by Steve Adubato, PhD

When professionals in a particular field communicate outside of their area of expertise, bad things can easily happen. Recently, Paula Deen, who became famous cooking up cholesterol and fat-rich foods, got into a huge “branding” problem when her comments about race, slavery, the Civil War and related subjects went viral. It wasn’t just about Deen using the “N-word” when describing what she considered a great southern wedding she was planning for her brother, but it was also a 2012 New York Times televised forum in which she talked about her great-grandfather “losing all the workers” (actually 30 slaves who were set free), which ultimately caused him to go into his barn and shoot himself “because he couldn’t deal with those kind of changes.”

Remember: Paula Deen was famous for her communication around food. However, it was her communication about anything BUT food that's gotten her into hot water. At this same New York Times forum, Deen attempted to make what she must have thought was a joke by asking an African American employee, Hollis Johnson, to join her on stage while noting he was as “black as this board”, referring to the dark backdrop behind her.

And finally, in that same forum, Paula Deen would say that it was hard for others to understand the relationship that slaves had with many southern families because, “Back then, black folk were such an integral part of our lives. They were like our family, and for that reason we didn’t see ourselves as prejudiced.”

Like I said, Paula Deen communicating about race relations, slavery, or the Civil War is dangerous stuff. The fact that she put out a video on YouTube trying to defend herself demonstrated her inability to effectively communicate in a venue in which food and cooking utensils were not available to her as props. In the video, Deen communicated in an uncomfortable, stiff, and awkward fashion. What made it worse was that she chose to do these Internet videos after initially canceling an appearance on the TODAY Show in which she was supposed to answer questions about the “N-word” controversy.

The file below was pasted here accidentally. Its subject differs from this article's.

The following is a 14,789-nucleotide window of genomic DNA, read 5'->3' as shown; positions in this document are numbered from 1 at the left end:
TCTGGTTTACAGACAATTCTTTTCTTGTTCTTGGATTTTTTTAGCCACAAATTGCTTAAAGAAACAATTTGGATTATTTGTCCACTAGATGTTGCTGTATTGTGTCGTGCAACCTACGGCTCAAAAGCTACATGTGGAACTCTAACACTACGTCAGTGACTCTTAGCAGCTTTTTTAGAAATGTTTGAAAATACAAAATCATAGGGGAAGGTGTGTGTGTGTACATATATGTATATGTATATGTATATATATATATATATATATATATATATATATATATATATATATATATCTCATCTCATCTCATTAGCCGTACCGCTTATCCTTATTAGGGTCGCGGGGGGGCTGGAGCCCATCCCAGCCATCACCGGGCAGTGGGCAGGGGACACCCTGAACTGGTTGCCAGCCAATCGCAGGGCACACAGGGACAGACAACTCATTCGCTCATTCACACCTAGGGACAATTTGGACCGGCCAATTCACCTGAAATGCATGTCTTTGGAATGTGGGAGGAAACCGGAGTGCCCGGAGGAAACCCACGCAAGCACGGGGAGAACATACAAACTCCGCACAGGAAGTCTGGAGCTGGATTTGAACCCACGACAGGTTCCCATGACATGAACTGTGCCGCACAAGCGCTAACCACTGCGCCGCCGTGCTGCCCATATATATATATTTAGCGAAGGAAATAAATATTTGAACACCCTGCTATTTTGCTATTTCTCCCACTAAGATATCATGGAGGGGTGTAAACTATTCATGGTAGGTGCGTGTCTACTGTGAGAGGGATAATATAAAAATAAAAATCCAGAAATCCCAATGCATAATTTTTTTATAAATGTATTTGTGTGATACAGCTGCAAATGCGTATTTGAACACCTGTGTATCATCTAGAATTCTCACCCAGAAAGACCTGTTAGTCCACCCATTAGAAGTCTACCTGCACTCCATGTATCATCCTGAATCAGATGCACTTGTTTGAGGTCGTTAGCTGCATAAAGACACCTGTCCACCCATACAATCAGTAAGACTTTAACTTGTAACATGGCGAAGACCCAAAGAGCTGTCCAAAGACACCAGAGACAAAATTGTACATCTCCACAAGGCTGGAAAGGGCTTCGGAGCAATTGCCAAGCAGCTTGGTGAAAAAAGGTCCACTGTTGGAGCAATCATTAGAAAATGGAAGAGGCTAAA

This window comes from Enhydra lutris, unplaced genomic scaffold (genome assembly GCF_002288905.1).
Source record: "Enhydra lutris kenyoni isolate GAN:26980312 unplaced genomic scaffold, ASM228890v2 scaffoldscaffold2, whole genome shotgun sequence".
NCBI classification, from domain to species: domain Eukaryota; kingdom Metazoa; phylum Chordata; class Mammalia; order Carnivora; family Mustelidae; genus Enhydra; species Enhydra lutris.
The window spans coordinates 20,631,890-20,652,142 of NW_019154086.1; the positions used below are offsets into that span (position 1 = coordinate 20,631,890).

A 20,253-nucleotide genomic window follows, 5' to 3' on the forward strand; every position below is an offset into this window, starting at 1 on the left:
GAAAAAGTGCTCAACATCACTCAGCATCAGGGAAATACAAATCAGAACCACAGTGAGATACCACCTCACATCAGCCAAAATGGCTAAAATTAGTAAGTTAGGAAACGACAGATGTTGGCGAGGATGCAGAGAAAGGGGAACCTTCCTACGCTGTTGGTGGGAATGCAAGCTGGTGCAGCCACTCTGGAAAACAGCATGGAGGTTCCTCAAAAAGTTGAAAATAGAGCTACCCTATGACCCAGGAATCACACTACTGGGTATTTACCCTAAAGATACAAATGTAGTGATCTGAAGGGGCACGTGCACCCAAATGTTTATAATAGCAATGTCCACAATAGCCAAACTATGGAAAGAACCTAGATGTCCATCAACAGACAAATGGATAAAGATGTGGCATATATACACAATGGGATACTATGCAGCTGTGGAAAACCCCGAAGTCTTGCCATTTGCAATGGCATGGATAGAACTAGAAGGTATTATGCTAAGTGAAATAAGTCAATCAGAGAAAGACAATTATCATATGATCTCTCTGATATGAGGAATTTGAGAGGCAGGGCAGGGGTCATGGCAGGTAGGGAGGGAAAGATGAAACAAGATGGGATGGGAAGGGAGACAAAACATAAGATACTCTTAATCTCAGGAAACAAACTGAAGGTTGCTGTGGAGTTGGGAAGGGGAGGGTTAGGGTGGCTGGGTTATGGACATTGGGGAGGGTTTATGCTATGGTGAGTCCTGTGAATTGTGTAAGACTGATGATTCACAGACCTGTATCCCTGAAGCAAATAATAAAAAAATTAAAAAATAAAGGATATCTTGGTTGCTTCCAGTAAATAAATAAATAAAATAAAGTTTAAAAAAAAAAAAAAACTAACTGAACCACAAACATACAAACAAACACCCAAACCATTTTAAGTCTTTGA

It was in fact the TODAY Show that helped build Paula Deen’s brand, and by stiffing them, she made things worse. Full disclosure; I went on the TODAY Show earlier this week saying that by ducking the opportunity to answer direct questions when you face a PR crisis, you send the message that you are less than confident. I also said that Paula Deen had a responsibility to do something more than the YouTube video in an effort to communicate how serious she was about the situation. On Wednesday of this week, Deen DID go on the TODAY Show to communicate her side of the story, and she handled herself pretty well. She seemed sincere and contrite, but so much damage had already been done. She waited too long to go public in a meaningful way.

Ultimately, Paula Deen's biggest mistake is one that is made by so many highly visible celebrities and professionals who make their reputation in one field, but communicate in sloppy, awkward and irresponsible ways when it comes to other topics. Consider Serena Williams, who put tennis talk aside to discuss her harshly negative opinions toward a Steubenville, Ohio rape victim. Later, she had to apologize for her highly insensitive comments. Or, Yankees General Manager Brian Cashman, who told his injured and much-maligned third baseman, Alex Rodriguez, to “shut the f--- up” this week, after Rodriguez tweeted that he was ready to play. Cashman later said that he regretted the choice of words he used.

The lesson here? We all must be more disciplined in our communication and realize that when we venture outside of our area of expertise, bad things can and DO happen. Being less quotable isn’t the worst thing in the world.